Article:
The era of Romanticism spans from the late 1700’s to the mid 1800’s following the French Revolution; therefore, “Romanticism” encompasses characteristics of the human mind in addition to the particular time in history when these qualities became dominant in culture. Romanticism depicts an artistic movement which emerged from reaction against dominant attitudes and approaches of the 18th century. Romanticism established realism in literature through creativity, innovation, exploration, and vivid
"Schlesinger’s Canon Vs. My High School’s Canon" In school, whether it be at the high school or college levels, there are usually lists of books thought as being essential reading. Arthur M. Schlesinger, Jr.--a Pulitzer Prize winning historian--calls this list in his book The Disuniting of America, a "canon" or "canonical literature." A problem exists with this canon, at least Schlesinger claims there is. He states that the canon is being used "as an instrument of European oppression enforcing
In Wuthering Heights, Emily Brontë makes use of atmospheric conditions to emphasise events and highlight the mood of the characters in the story. The Yorkshire moors are known for their harsh beauty and sometimes desolate landscape. This theme of a rough countryside filled with hidden beauties and seasonal storms fits well into the storyline of Wuthering Heights. The title of the novel and the name of the Earnshaw’s dwelling is used by Emily Brontë’s to project the overall mood of the book. She
The Role of Prejudice In The Merchant of Venice This paper discusses the subject of prejudice in the William Shakespeare play, The Merchant of Venice. I. Introduction William Shakespeare's satirical comedy, The Merchant of Venice, believed to have been written in 1596 was an examination of hatred and greed.The premise deals with the antagonistic relationship between Shylock, a Jewish money-lender and Antonio, the Christian merchant, who is as generous as Shylock is greedy, particularly with his
The Puritan Society in N. Hawthorne's "The Scarlet Letter" In the introductory sketch to Nathaniel Hawthorne's novel the "The Scarlet Letter", the reader is informed that one of the author's ancestors persecuted the Quakers harshly. The latter's son was a high judge in the Salem witch trials, put into literary form in Arthur Miller's "The Crucible" (Judge Hathorne appears there). We learn that Hawthorne feels ashamed for their deeds, and that he sees his ancestors and the Puritan society as a w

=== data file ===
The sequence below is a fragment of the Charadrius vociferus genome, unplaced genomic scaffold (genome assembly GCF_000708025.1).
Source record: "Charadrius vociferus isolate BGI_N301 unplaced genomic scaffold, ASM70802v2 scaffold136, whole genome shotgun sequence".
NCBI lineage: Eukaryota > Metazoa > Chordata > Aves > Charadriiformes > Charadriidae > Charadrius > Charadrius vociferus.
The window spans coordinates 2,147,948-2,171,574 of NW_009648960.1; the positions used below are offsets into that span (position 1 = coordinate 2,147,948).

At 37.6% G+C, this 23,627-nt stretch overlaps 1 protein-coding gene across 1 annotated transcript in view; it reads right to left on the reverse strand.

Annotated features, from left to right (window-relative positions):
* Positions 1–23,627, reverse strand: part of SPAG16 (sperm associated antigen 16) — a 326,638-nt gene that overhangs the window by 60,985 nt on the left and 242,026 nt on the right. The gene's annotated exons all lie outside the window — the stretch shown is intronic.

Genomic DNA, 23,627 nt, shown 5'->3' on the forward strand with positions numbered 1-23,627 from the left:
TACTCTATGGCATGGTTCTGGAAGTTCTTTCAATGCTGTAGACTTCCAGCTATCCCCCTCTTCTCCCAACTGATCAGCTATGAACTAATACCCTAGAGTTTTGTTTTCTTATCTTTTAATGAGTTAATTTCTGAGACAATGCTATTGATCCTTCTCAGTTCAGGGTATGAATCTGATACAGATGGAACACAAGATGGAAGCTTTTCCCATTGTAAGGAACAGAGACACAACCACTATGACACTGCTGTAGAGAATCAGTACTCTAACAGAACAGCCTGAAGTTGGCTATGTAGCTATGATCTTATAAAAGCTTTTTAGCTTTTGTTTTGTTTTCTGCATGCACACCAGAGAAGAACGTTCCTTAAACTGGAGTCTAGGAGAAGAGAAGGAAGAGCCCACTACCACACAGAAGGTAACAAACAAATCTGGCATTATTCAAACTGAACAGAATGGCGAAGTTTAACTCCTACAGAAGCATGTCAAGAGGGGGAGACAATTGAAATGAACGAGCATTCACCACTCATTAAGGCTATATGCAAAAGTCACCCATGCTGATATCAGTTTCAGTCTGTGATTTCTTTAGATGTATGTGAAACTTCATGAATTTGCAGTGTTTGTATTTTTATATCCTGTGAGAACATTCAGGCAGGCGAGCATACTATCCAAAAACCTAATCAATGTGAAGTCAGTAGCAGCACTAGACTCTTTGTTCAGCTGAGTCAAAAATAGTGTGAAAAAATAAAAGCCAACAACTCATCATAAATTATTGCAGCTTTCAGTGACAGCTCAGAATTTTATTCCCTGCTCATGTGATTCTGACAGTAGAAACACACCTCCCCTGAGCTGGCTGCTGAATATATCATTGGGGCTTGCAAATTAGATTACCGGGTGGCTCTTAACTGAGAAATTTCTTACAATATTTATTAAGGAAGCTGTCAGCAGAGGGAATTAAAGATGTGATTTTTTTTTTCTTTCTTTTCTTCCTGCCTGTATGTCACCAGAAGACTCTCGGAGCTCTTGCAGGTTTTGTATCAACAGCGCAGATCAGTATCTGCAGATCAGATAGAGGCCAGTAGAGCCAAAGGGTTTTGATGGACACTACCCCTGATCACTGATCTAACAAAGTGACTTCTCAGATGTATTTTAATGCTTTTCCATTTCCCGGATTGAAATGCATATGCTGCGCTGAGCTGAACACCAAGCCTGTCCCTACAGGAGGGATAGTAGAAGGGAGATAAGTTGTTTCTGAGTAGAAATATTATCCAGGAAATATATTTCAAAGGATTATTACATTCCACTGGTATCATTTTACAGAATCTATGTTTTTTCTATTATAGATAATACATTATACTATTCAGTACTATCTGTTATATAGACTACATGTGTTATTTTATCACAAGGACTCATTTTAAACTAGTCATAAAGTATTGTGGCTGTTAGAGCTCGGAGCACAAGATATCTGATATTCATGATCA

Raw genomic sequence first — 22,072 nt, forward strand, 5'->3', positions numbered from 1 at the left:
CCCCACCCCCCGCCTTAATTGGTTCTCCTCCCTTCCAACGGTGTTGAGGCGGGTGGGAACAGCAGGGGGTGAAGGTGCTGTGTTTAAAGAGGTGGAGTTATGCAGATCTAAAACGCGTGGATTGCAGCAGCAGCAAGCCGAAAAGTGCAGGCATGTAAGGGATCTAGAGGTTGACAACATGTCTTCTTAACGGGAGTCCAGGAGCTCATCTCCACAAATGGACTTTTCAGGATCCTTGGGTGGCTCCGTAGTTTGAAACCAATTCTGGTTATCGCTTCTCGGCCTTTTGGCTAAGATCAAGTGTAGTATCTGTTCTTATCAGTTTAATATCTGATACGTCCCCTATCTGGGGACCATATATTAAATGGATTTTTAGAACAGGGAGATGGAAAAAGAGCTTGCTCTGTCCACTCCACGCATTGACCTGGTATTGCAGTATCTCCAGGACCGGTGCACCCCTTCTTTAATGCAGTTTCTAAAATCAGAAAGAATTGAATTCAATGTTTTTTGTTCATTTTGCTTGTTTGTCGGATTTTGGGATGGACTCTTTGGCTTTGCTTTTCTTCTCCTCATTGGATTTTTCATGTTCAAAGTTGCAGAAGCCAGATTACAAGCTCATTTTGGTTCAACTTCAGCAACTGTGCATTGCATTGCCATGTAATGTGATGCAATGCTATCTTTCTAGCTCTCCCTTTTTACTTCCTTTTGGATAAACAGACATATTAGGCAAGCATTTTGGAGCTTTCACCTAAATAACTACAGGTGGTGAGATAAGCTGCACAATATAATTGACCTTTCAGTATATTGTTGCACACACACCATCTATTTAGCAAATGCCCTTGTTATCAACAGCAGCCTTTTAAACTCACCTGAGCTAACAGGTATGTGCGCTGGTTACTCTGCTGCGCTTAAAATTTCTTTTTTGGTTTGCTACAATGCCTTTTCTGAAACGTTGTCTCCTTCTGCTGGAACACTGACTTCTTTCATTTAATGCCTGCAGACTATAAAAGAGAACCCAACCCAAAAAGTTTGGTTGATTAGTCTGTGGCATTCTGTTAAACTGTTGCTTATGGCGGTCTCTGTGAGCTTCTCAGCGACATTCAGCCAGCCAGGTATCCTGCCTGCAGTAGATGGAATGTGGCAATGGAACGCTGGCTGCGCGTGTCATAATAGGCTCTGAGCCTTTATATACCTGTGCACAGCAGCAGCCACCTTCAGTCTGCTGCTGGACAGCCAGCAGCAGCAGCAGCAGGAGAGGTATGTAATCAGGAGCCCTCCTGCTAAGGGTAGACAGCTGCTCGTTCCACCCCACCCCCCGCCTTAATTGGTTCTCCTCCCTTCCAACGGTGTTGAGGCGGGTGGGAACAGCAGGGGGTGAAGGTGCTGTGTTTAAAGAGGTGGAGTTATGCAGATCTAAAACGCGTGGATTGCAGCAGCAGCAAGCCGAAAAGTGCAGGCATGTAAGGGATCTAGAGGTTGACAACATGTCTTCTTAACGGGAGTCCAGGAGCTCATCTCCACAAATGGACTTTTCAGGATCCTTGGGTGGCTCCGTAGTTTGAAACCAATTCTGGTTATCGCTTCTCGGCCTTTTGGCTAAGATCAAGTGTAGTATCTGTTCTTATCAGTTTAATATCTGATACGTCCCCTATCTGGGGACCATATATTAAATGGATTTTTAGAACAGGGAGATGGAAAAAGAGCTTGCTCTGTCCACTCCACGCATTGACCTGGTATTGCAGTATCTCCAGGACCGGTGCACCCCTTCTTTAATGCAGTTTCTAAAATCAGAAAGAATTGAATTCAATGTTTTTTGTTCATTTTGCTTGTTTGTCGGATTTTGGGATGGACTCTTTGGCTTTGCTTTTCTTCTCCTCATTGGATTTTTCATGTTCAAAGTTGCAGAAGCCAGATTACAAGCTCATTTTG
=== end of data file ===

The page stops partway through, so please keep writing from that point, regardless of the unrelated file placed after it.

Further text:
Japan 322 February 12, 1997 Prof. Janice Brown Grade:82% The Triumph of "Gorsh the Cellist" Miyazawa Kenji's children's story "Gorsh the Cellist" takes us on a journey of discovery about the human condition and overwhelms us with a tale of triumph. Each step is like a microcosm of the whole - as though each step were a journey in itself. Kenji's stories are set against the whole of the universe - a world replete with people, animals, and all the elements of nature. All hold discourse together.
Neil Simon, the Most Successful Playwright in The History of Theatre "It can be argued that Neil Simon is not only America's most successful playwright, but also the most successful playwright in the history of theatre."1 Despite being criticized for lack of substance, his hugely successful comedies are consistently revived, whether on Broadway or in other community or dinner theatres. Last week the University of Notre Dame's Mainstage season opened with the departmental premiere of Barefoot in
New England: A Matter of Perspective John Smith's A Description of New England and William Bradford's Of Plymouth Plantation both present a picture of the same pre-colonial land of New England. Mr. Smith's writing, out of necessity, painted a rosy picture of the new land, while Bradford's historical account shows early New England was not Heaven on Earth. Mr. Bradford and Mr. Smith are writing about one land, but they present two different accounts of the life in the land. John Smith's writing
Unbroken I wouldn't know how to describe a painting or a sonata, but I can tell someone how I feel, though they rarely know what I mean. Words fail me often, but nobody notices. They aren't listening anyway. One person knows me. When I talk to him I feel like a knife in a drawer, because my words have power. The possible damage would be irreparable. He and I are like a house falling apart. Our sidewalk is askew and our mailbox is missing. It is painted pink and yellow. We love it, it's unique.
Like most of the unprepared, naïve Americans who believed the Civil War would consist of a few short battles and little casualties, who then after the war reached it’s second year truly saw the Civil War for what it really was- the bloodiest in America’s history; Walt Whitman’s "Drum Taps" represents this ideal from start to finish. From the war’s first battle in 1861 when Whitman saw the endeavor as a chance for the North to put to rest all of the turmoil the South created, to the see-saw batt
Brief History of the NRA The National Rifle Association in its simplest form is the largest gun club in the world. The organization was founded in 1871 by former Union Army officers to encourage sport shooting in order to have a fine tuned militia in case of emergency. The Union officers believed that a well regulated militia was integral for the security of a free state. It is an organization that opposes gun control, it believes in the individual defense of the uses of firearms, and it is int
So it is true. History ignored repeats itself. I have heard the quote many a time, but did I ever listen? Of course not, “That won’t happen to me”, every teenager’s motto. From reading the story Black Boy by Richard Wright, I learned that history does repeat itself when ignored. In Black Boy, the writer described his childhood in the early 1900’s. He describes problems much like today. This point was also made certain by other stories we read, such as, New African by Andrea Lee, and The Grave b
A Black Cloud The heart is an organ of fire, filled with intense love and intense hatred. Yet it is the hatred which entwines the lives of people causing them to display acts of violence and cruelty. Hatred is displayed through forms which include: prejudices towards large groups of people, crimes of hatred being committed, and indirect hatred which involves hurting others as an act of rebellion against someone or something. Throughout history, the world has been afflicted by the prejudices of